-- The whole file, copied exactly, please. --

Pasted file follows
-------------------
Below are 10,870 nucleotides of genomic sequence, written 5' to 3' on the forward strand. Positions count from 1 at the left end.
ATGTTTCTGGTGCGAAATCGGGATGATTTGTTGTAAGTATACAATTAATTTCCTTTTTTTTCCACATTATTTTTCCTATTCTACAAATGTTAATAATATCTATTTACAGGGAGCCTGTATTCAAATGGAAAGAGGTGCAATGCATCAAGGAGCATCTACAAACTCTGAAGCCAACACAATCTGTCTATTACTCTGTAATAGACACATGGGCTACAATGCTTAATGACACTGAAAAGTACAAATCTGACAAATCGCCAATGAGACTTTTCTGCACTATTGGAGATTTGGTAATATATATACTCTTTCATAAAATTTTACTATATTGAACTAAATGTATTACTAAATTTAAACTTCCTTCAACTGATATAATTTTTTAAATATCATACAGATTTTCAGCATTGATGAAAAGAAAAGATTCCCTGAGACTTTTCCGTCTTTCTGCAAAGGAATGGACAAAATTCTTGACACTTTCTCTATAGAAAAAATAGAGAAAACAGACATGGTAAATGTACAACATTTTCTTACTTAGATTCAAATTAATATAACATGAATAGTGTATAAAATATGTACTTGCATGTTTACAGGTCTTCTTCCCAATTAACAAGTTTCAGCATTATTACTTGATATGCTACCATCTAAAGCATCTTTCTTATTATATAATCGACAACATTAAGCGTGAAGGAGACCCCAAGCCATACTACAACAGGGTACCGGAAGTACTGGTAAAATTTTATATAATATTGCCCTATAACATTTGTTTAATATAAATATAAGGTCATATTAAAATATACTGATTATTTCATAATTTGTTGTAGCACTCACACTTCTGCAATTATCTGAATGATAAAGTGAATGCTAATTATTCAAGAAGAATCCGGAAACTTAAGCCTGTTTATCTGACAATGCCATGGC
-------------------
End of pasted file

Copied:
Below are 10,870 nucleotides of genomic sequence, written 5' to 3' on the forward strand. Positions count from 1 at the left end.
ATGTTTCTGGTGCGAAATCGGGATGATTTGTTGTAAGTATACAATTAATTTCCTTTTTTTTCCACATTATTTTTCCTATTCTACAAATGTTAATAATATCTATTTACAGGGAGCCTGTATTCAAATGGAAAGAGGTGCAATGCATCAAGGAGCATCTACAAACTCTGAAGCCAACACAATCTGTCTATTACTCTGTAATAGACACATGGGCTACAATGCTTAATGACACTGAAAAGTACAAATCTGACAAATCGCCAATGAGACTTTTCTGCACTATTGGAGATTTGGTAATATATATACTCTTTCATAAAATTTTACTATATTGAACTAAATGTATTACTAAATTTAAACTTCCTTCAACTGATATAATTTTTTAAATATCATACAGATTTTCAGCATTGATGAAAAGAAAAGATTCCCTGAGACTTTTCCGTCTTTCTGCAAAGGAATGGACAAAATTCTTGACACTTTCTCTATAGAAAAAATAGAGAAAACAGACATGGTAAATGTACAACATTTTCTTACTTAGATTCAAATTAATATAACATGAATAGTGTATAAAATATGTACTTGCATGTTTACAGGTCTTCTTCCCAATTAACAAGTTTCAGCATTATTACTTGATATGCTACCATCTAAAGCATCTTTCTTATTATATAATCGACAACATTAAGCGTGAAGGAGACCCCAAGCCATACTACAACAGGGTACCGGAAGTACTGGTAAAATTTTATATAATATTGCCCTATAACATTTGTTTAATATAAATATAAGGTCATATTAAAATATACTGATTATTTCATAATTTGTTGTAGCACTCACACTTCTGCAATTATCTGAATGATAAAGTGAATGCTAATTATTCAAGAAGAATCCGGAAACTTAAGCCTGTTTATCTGACAATGCCATGGC